Tonight online we played Follow by Ben Robbins using the Show quest. We were a group of boarding house tenants that were putting on a show as a fundraiser to save their home. Our fellowship consists of Clarence, the washed-up former star; Imogene, a delusional wanna-be star; Victor, the insecure costumer; Leena, the amateur make-up artist; and Mark, the pretentious author of the play. While full of spirit and enthusiasm to put this play together, the odds are stacked against the fellowship as they have a very limited budget and no one has real experience putting a play together.
Our story opens with Imogene approaching Mark, as she is rehearsing her lines and has trouble following the plot of the play. Mark insists that the issue is her as she has not immersed herself into the story and that is why she fails to see the link between frogs, light, demonic comas and exorcism that the play revolves around.
Meanwhile, young Victor is sent to speak to Lady Winthrope, a renowned patron of the arts, to procure some funding for the set and for the costumes of the play. Lady Winthrope wants to know more about this production to see if she is interested in sponsoring this endeavor, however Victor, who is very shy and insecure, struggles at explaining what the play is about. Luckily, he does manage to convince her that the play is a very avant-garde performance worth looking into.
Back at the boardinghouse, which happens to be a dilapidated Victorian mansion, Mark and Mickey, the stage hand, are in the living room, trying to figure out how to create a set. Mark is obsessed with having a water element in the middle of the living room, I mean, the stage. He wants something grandiose, reminiscing of the fountains at Lady Winthrope’s garden. Mickey manages to procure a tub and places it as directed, even though he is worried about getting the living room carpet wet and moldy. Mickey also gives some good plot ideas to Mark to give more direction to the play, but Mark dismisses his ideas.
The next day, Clarence, Leena and Mark are going over the lines once more. Clarence is disappointed by the lack of action his character sees during the 4th act. Mark reminds him that that is normal as his character is dead during that whole act and does not resuscitate until the 5th and final act. During the 4th act, he is supposed to only be off screen and howl from the grave at the end of each scene. Leena, who is filling up for Monica, suggests changing Clarence’s make-up during that act so he can be on stage… and she also does a great job at reading the lines, as she understands the game of light and darkness that the script calls for.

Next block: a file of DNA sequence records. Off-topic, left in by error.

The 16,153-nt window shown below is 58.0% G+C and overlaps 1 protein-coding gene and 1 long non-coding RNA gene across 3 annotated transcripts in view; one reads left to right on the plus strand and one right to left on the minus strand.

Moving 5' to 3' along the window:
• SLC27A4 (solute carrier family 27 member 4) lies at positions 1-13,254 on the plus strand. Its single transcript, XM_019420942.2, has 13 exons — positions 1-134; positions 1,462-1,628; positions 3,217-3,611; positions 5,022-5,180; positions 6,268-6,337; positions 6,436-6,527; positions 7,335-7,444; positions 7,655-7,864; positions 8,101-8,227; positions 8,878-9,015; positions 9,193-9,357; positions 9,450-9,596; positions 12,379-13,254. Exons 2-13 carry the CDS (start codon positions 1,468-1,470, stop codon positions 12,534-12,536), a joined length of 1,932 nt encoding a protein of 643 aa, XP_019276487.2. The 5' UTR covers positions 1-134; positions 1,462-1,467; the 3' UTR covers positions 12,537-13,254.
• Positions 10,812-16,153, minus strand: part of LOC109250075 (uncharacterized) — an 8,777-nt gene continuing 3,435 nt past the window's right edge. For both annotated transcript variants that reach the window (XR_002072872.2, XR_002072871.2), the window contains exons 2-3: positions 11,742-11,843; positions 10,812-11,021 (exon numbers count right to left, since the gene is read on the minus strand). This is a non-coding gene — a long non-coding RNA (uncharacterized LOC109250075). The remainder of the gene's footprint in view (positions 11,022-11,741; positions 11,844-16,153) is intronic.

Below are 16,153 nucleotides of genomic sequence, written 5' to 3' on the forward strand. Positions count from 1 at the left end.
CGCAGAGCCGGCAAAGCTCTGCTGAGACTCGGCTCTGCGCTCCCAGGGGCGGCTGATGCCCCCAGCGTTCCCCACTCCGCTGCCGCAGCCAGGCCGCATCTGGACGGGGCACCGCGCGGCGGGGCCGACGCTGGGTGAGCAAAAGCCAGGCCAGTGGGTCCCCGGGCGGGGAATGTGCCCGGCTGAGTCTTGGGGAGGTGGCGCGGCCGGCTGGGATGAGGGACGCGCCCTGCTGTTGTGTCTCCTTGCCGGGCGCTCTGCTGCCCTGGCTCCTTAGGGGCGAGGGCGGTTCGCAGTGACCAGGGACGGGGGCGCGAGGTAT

The next week, the troupe has to put together a rehearsal for Lady Winthrope as she comes to see the play. She is surprised by the very ‘creative’ decor that has been used to create the stage using drapes, mats and curtains based on what was available at the boarding-house.
Clarence and Imogene start the play with a very fiery scene where Imogene’s character demands more and more light… and Marilla who is backstage, obliges and brings her an ever increasing amount of candles. Clarence starts a monologue centered on darkness. But this is Imogene’s time to shine and she bursts back into the scene walking on a tightrope while holding candles on each hand and on her headband. The scene ends with Imogene falling into the tub, preventing any fire from spreading further.
The play continues with Leena and Clarence doing the awakening from the demonic comma scene. Clarence’s character is using light to awaken Leena’s character. Light, sparks, embers, ILLUMINATION! She awakes! But the darkness has been too much and is no longer herself. The darkness has consumed her soul and can no longer bear the sight of the light. Darkness, shadows, obscurity befall the stage. It turns out that Leena starts improvising her lines instead of reciting Mark’s verbose ones making it more enjoyable and fluid.
In the end Lady Winthrope is not impressed by the show and leaves the mansion as soon as she can as she feels like she wasted part of her life watching this absurdist performance and got her fine silk robes ruined by the splashes from the tub. Mark feels betrayed and leaves the boarding-house, as word got out that the better part of the play was the portion improvised by Leena.
The boarding house closes soon after as its financial situation became untenable and the show without the backing of Lady Winthrope was unable to raise many funds. The fellowship disbands but the members move on. Leena finds herself drawn into proper theater and becomes an acclaimed mainstream theater actress. Victor finds a friendly soul with Marilla, the daughter of the boarding house owner. Imogene joins a traveling circus where she can further develop her acrobatic (and play with fire in a safer environment). Clarence embraces slapstick comedy and creates a public improv troupe. Mark continues working on his masterpiece and is constantly approaching local theaters and troupes to perform his piece.